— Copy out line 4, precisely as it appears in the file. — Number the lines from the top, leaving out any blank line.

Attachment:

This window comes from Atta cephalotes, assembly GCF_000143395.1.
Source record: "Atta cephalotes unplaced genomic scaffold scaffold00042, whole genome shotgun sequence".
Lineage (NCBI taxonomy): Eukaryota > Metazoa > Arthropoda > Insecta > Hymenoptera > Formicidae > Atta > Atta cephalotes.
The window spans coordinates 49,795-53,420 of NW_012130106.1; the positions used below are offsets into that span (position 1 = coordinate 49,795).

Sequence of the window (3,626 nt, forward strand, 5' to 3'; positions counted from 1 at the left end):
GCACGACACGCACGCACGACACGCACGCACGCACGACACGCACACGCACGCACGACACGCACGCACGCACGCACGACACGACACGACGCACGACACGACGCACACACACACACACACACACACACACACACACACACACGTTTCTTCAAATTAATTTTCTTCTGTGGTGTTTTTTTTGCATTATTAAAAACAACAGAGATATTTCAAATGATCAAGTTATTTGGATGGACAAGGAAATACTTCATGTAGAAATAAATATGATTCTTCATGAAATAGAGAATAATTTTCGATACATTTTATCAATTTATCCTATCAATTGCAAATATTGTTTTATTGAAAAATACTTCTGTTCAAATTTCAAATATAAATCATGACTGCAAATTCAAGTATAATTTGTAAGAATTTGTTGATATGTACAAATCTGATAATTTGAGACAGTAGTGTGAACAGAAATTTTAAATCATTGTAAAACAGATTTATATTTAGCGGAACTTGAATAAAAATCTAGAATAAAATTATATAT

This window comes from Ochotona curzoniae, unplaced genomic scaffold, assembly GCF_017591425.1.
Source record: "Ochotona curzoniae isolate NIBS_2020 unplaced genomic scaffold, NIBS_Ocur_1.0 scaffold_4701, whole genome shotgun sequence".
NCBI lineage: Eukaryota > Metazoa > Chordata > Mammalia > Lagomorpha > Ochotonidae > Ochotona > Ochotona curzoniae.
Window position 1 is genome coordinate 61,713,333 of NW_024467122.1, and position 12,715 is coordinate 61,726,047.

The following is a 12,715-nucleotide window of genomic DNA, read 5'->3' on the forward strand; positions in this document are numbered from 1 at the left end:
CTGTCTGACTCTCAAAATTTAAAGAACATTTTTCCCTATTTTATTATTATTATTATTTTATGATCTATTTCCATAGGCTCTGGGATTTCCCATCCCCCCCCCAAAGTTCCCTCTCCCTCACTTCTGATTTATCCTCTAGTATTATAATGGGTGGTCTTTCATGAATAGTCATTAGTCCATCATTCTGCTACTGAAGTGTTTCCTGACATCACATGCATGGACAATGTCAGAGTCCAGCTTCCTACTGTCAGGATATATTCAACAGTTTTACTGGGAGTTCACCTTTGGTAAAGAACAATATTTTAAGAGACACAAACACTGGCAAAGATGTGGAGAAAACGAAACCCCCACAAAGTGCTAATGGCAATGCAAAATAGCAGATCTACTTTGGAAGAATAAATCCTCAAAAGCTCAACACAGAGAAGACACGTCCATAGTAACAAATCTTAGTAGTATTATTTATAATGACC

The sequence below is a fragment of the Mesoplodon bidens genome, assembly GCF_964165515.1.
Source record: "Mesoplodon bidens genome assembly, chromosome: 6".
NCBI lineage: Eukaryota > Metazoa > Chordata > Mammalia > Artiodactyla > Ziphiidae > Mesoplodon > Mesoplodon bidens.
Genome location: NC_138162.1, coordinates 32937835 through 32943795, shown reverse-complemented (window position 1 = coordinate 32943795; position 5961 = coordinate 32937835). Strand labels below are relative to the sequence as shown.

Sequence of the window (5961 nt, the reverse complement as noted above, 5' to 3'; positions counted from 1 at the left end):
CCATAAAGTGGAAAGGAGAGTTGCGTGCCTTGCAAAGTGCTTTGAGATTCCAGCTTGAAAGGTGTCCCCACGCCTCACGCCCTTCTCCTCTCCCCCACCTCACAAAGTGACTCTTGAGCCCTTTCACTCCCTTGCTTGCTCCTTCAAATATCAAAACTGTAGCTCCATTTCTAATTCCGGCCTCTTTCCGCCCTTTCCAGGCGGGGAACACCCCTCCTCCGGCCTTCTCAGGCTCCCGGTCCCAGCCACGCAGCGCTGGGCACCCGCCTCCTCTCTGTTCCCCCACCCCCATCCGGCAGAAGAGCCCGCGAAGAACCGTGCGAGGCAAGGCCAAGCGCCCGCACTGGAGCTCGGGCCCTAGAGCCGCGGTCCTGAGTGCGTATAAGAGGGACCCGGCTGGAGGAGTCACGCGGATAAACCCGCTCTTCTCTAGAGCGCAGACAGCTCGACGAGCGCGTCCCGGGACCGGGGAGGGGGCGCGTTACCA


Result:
The window spans coordinates 49,795-53,420 of NW_012130106.1; the positions used below are offsets into that span (position 1 = coordinate 49,795).